Police are paying “insufficient attention” to the “quality and relevance” of the information they provide to the CPS when preparing case files, hampering the smooth functioning of the criminal justice system, a joint report by HM Inspectorate of Constabulary (HMIC) and HM Crown Prosecution Service Inspectorate (HMCPSI) published this week has found.
In a review of 180 contested case files from six forces, the inspectors found that police reports sent to CPS prosecutors are still “frequently missing important details, or being ‘overbuilt’ with material or evidence that is not needed”, despite such problems being highlighted by a National Audit Office report in 2011.
Frontline Police Officers
The Inspectors said:
“This reflects a considerable lack of understanding amongst frontline police officers of the importance and relevance of the information they are providing to the prosecutor.”
HM Inspector of Constabulary, Drusilla Sharpling, said:
“Good-quality information secures just outcomes for defendants, victims and witnesses, but our joint review found a considerable lack of understanding among frontline officers of the importance and relevance of these records. Better supervision, training and quality assurance of case files will all help to address these issues, and ensure that court processes delayed or impeded by poor quality or irrelevant information.”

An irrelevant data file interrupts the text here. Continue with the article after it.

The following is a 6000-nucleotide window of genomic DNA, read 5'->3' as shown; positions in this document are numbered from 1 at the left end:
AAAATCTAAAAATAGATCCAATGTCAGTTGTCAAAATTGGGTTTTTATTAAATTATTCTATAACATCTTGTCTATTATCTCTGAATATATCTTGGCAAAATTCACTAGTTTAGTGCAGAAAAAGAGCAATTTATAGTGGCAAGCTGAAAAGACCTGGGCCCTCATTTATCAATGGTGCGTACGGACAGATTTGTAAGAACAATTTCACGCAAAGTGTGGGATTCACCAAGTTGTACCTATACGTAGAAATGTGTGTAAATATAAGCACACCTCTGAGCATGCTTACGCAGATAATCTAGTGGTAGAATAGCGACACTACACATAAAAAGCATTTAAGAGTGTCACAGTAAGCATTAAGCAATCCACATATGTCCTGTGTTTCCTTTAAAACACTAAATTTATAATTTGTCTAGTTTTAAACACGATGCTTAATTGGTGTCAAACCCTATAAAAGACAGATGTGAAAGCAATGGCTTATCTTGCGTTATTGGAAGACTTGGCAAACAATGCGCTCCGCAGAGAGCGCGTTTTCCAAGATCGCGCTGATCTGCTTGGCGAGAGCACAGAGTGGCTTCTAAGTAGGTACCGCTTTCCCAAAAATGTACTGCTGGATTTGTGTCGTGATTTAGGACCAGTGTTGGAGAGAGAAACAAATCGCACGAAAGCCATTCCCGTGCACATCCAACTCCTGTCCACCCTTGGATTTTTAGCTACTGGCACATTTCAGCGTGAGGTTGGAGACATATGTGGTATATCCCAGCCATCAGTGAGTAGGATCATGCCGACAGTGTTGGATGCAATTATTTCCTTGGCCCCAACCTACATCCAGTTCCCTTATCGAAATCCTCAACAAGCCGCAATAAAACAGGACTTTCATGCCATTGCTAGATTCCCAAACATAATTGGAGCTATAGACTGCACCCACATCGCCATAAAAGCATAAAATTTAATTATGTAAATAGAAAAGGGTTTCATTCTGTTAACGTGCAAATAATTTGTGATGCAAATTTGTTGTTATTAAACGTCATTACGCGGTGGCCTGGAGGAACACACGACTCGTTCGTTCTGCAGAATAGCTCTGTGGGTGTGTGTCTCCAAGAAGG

Sensitive information is being wrongly included in prosecution case files – such as victims’ and witnesses’ addresses – because police officers are routinely “copying and pasting” chunks of official reports, the inspection found. The review into the quality of prosecution case files warned this kind of shortcut can lead to “extremely grave” mistakes after it found confidential information being included in police reports.
The Inspectors said:
“This is an extremely grave error, because the information could be given to a defence team as part of the advance disclosure process. This matter should be addressed as a matter of urgency.”
However, HMIC and HMCPSI admitted the use of copy and paste was “unsurprising” as police prepare both the police report and the police request for a charging decision, which are then submitted to the Crown Prosecution Service (CPS) and both contain similar information.
It also found some examples of vital information being left out. In one case, a woman had been hit on the head by her step-father and the police report summary described it as a “minor assault and that there were no visible injuries”. But when inspectors looked at the victim’s statement, they found that she suffered from a brain condition that required fluid to be drained from her brain through a shunt, and that her statement also indicated that this violence had happened on many previous occasions – information that would have been regarded as an aggravating feature in the court case.
Overall, case files prepared for court are too often completed as a “tickbox exercise”, HMIC and HMCPSI said.
Javed Khan, Chief Executive of charity Victim Support, said:
“Victims deserve to know that their personal information will be handled correctly and sensitively. It is unacceptable then that confidential details are being inadvertently revealed to the defence through human error. It can take a lot of courage for victims to come forward, and this slapdash lack of care and quality assurance does not suggest that is recognised or respected enough by some within the criminal justice system.”